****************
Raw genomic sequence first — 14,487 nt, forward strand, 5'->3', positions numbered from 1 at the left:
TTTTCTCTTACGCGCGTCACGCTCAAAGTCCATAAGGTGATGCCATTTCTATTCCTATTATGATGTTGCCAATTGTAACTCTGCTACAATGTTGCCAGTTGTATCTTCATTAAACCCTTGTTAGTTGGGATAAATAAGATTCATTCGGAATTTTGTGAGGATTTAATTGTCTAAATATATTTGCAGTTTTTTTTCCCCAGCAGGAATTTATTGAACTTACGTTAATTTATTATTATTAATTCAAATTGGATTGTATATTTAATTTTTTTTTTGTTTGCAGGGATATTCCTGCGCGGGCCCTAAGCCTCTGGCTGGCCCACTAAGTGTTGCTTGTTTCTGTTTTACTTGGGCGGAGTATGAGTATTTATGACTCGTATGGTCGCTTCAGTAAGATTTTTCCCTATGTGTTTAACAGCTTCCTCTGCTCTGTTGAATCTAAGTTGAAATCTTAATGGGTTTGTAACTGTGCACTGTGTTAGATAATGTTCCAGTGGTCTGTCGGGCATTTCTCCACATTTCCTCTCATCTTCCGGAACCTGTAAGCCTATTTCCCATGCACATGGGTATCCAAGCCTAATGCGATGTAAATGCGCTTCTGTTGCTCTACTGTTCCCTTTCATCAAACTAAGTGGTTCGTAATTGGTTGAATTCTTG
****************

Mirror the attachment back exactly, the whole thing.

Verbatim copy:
Raw genomic sequence first — 14,487 nt, forward strand, 5'->3', positions numbered from 1 at the left:
TTTTCTCTTACGCGCGTCACGCTCAAAGTCCATAAGGTGATGCCATTTCTATTCCTATTATGATGTTGCCAATTGTAACTCTGCTACAATGTTGCCAGTTGTATCTTCATTAAACCCTTGTTAGTTGGGATAAATAAGATTCATTCGGAATTTTGTGAGGATTTAATTGTCTAAATATATTTGCAGTTTTTTTTCCCCAGCAGGAATTTATTGAACTTACGTTAATTTATTATTATTAATTCAAATTGGATTGTATATTTAATTTTTTTTTTGTTTGCAGGGATATTCCTGCGCGGGCCCTAAGCCTCTGGCTGGCCCACTAAGTGTTGCTTGTTTCTGTTTTACTTGGGCGGAGTATGAGTATTTATGACTCGTATGGTCGCTTCAGTAAGATTTTTCCCTATGTGTTTAACAGCTTCCTCTGCTCTGTTGAATCTAAGTTGAAATCTTAATGGGTTTGTAACTGTGCACTGTGTTAGATAATGTTCCAGTGGTCTGTCGGGCATTTCTCCACATTTCCTCTCATCTTCCGGAACCTGTAAGCCTATTTCCCATGCACATGGGTATCCAAGCCTAATGCGATGTAAATGCGCTTCTGTTGCTCTACTGTTCCCTTTCATCAAACTAAGTGGTTCGTAATTGGTTGAATTCTTG